This Trident Maple started life as a cutting purchased in 1988 for 50 pence. It was planted in a length of drain pipe for two years to help develop long roots, during this time it was fed well. It was then taken out of the pipe, all the soil washed off, sat on this piece of stone and tied in place with Raffia. The roots were laid out and any surplus ones wound round or tied to others. It was then planted in my front garden, during this time the height of the tree was not reduced.
This is unusual. Hoya Kerrii is classified somewhere between a succulent and a plant. From south-east Asia, they are used as houseplants for the rather obvious visual quality. They have water-holding leaves and a shallow root system. Interestingly if you purchase a single or double-leaf plant like mine you won’t be able to propagate or grow it on further. This is a cutting, and has no node. I thought I would have a go at creating a bonsai style one for a bit of fun.
Several years ago, the club decided to award a merit shield to a club member, together with a voucher to attend one of John Trott’s workshops near Shepton Mallet, so not too far away. This was decided by the current committee and consideration was given to the improvement of members trees, what that member had contributed to the club and which member’s trees would benefit from a workshop. John is well known in bonsai circles and regularly displays a major events and RHS shows. In 2019 he was recognised by the RHS [Royal Horticultural Society] as their ‘Master Grower’ for that year……… https://swindon-bonsai.co.uk/2019/05/18/rhs-master-grower-john-trott/
The Coleview Community Centre is now open again, so meetings will hopefully start again at 7.30pm on Tuesday the 8th June 2021 in the Towcester Suite [Big Hall]. For the time being it will be workshops until we can compile a new programme to take us up to the AGM next March. Any members with ideas of what you would like to cover during our meetings please let a Committee member know.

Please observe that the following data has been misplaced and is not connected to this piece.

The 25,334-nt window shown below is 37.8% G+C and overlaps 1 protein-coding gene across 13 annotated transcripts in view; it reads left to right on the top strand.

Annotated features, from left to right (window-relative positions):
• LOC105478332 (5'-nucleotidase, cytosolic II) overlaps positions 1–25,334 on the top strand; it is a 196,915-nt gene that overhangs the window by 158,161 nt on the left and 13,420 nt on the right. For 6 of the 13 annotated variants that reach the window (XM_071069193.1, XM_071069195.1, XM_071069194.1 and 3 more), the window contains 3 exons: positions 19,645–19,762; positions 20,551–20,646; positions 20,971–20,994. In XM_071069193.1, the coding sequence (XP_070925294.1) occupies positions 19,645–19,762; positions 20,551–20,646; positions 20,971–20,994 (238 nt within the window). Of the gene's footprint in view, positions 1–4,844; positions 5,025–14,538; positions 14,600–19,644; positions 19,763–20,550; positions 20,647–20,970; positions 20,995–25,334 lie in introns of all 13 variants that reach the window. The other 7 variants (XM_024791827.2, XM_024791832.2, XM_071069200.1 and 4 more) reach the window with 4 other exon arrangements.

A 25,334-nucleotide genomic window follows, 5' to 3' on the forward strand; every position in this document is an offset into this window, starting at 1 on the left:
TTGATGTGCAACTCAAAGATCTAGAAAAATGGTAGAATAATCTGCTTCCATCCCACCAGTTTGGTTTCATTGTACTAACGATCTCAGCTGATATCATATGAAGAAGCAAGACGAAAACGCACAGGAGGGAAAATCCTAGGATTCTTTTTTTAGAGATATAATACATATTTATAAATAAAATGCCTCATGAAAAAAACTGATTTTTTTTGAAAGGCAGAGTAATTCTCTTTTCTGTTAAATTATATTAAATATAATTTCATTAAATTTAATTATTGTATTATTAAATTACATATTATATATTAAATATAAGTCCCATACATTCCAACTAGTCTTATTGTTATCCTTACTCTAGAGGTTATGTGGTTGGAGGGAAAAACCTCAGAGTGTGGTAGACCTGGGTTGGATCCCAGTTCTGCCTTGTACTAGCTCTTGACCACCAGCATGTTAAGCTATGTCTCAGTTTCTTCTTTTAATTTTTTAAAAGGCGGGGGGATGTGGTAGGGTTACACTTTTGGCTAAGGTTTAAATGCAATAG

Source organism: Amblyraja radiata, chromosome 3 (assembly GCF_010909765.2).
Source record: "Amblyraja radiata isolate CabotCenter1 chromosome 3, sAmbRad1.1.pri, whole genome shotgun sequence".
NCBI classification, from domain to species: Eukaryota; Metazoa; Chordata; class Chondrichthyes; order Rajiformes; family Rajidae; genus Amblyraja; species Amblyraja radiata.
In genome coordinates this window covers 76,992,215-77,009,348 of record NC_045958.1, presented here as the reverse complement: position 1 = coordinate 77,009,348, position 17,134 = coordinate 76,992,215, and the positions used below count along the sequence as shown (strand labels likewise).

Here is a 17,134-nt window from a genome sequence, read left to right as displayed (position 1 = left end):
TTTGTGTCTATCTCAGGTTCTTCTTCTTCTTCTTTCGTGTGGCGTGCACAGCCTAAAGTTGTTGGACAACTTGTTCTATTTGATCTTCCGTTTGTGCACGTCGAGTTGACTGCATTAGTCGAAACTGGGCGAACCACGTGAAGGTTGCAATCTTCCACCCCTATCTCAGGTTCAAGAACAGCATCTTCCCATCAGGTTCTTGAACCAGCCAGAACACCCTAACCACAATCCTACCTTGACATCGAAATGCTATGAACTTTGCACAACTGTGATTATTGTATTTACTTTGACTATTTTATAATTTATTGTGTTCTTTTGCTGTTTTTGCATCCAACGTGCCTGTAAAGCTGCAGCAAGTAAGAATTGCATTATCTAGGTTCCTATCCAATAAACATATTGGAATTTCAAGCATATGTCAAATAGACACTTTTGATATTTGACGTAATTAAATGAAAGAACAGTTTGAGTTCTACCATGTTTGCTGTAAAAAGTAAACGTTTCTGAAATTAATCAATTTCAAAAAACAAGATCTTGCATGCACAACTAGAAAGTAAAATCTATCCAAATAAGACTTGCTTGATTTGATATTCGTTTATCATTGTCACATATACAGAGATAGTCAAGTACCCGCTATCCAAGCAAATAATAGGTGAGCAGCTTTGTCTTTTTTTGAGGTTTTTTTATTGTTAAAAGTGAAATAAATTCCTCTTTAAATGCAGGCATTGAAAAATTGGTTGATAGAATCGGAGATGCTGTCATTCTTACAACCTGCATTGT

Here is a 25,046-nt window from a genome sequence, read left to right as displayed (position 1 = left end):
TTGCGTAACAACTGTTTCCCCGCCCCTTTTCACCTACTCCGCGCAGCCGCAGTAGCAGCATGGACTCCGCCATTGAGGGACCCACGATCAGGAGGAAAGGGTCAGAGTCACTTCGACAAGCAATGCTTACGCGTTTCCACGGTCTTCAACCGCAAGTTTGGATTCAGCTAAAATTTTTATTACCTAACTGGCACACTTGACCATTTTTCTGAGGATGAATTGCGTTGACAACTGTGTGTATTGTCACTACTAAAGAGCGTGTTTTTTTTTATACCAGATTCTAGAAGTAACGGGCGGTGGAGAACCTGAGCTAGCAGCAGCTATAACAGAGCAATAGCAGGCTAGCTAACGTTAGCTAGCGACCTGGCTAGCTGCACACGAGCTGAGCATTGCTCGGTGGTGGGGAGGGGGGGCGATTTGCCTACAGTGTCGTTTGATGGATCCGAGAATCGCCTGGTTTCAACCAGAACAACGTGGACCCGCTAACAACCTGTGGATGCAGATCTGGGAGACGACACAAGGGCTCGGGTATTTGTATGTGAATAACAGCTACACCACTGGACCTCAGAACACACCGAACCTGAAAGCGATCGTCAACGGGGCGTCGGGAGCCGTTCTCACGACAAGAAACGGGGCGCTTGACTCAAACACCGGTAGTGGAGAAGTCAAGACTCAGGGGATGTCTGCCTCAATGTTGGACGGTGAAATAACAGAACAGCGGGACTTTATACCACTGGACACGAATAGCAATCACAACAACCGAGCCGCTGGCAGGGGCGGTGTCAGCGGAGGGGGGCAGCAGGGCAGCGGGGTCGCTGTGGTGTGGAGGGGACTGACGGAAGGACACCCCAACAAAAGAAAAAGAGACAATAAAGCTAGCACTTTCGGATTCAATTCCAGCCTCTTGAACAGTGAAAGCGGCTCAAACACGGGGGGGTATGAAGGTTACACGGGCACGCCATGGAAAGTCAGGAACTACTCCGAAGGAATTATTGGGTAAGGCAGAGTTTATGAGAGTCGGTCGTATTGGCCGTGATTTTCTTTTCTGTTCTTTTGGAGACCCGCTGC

I had my eye on this little Ginseng Fig with a view of air layering the top bit. The long aerial roots are a hallmark of this plant, but I saw a small ‘sumo’ style configuration at the top of this tree which I wanted to create. So here we go.
This year there have been a few observations from bonsai enthusiasts of an orange fungus appearing on their Juniper bonsai trees. It is likely that this is a species of Gymnosporangium which is host shifting rust that causes systemic infections. It is widespread and common and visible from March to August occurring on different species of Juniperus.
I like to style my trees to resemble those I have seen in the wild. While I was on holiday in Devon, I saw a row of old oak trees that had been gently shaped by the wind over many generations, this was the image I had in mind.
I have often wondered if the trees pictured above could be arranged into a group. I decided to try them in a straight line as if they were the remnants of a very old hedge.
I bought this tree at the Caple manor show about 10 years ago, it was in a flower pot. The two pieces shown in the pictures above were originally attached. I thought it had the making of a good raft style which I have always wanted. The two pictures above have been cropped to show the original soil line in the pot.
This English Elm has been sat in my garden for many years I can’t remember where it came from or when, all I can think is that it is one of the trees I have collected.